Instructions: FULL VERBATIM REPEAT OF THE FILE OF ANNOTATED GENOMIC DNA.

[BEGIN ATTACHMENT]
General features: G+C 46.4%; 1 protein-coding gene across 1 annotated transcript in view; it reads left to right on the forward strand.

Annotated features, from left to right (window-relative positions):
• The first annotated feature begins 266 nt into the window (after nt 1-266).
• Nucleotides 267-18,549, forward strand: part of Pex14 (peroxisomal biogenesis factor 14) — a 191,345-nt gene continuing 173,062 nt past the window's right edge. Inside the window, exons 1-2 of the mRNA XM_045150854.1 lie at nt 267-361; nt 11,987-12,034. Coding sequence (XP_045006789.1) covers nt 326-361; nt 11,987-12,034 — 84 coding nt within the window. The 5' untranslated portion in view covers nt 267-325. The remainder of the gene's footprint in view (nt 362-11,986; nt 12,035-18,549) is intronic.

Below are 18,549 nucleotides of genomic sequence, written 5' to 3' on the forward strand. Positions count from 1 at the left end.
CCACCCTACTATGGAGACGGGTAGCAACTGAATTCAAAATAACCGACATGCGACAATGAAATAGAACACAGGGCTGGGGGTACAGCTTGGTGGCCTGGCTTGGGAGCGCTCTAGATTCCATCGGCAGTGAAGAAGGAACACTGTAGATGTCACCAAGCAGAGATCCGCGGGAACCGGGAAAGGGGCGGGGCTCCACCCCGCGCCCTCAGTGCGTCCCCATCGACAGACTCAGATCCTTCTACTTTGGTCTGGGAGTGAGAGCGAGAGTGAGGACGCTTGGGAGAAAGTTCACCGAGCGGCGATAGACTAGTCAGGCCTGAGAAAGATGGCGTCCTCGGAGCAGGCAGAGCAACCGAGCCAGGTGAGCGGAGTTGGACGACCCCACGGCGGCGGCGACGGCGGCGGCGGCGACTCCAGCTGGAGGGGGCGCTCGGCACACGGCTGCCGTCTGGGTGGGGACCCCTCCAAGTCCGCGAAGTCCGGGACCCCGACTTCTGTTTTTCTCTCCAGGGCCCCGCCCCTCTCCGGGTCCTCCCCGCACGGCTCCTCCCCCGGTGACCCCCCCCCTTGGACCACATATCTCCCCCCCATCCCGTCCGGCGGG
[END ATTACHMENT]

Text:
General features: G+C 46.4%; 1 protein-coding gene across 1 annotated transcript in view; it reads left to right on the forward strand.

Annotated features, from left to right (window-relative positions):
• The first annotated feature begins 266 nt into the window (after nt 1-266).
• Nucleotides 267-18,549, forward strand: part of Pex14 (peroxisomal biogenesis factor 14) — a 191,345-nt gene continuing 173,062 nt past the window's right edge. Inside the window, exons 1-2 of the mRNA XM_045150854.1 lie at nt 267-361; nt 11,987-12,034. Coding sequence (XP_045006789.1) covers nt 326-361; nt 11,987-12,034 — 84 coding nt within the window. The 5' untranslated portion in view covers nt 267-325. The remainder of the gene's footprint in view (nt 362-11,986; nt 12,035-18,549) is intronic.

Below are 18,549 nucleotides of genomic sequence, written 5' to 3' on the forward strand. Positions count from 1 at the left end.
CCACCCTACTATGGAGACGGGTAGCAACTGAATTCAAAATAACCGACATGCGACAATGAAATAGAACACAGGGCTGGGGGTACAGCTTGGTGGCCTGGCTTGGGAGCGCTCTAGATTCCATCGGCAGTGAAGAAGGAACACTGTAGATGTCACCAAGCAGAGATCCGCGGGAACCGGGAAAGGGGCGGGGCTCCACCCCGCGCCCTCAGTGCGTCCCCATCGACAGACTCAGATCCTTCTACTTTGGTCTGGGAGTGAGAGCGAGAGTGAGGACGCTTGGGAGAAAGTTCACCGAGCGGCGATAGACTAGTCAGGCCTGAGAAAGATGGCGTCCTCGGAGCAGGCAGAGCAACCGAGCCAGGTGAGCGGAGTTGGACGACCCCACGGCGGCGGCGACGGCGGCGGCGGCGACTCCAGCTGGAGGGGGCGCTCGGCACACGGCTGCCGTCTGGGTGGGGACCCCTCCAAGTCCGCGAAGTCCGGGACCCCGACTTCTGTTTTTCTCTCCAGGGCCCCGCCCCTCTCCGGGTCCTCCCCGCACGGCTCCTCCCCCGGTGACCCCCCCCCTTGGACCACATATCTCCCCCCCATCCCGTCCGGCGGG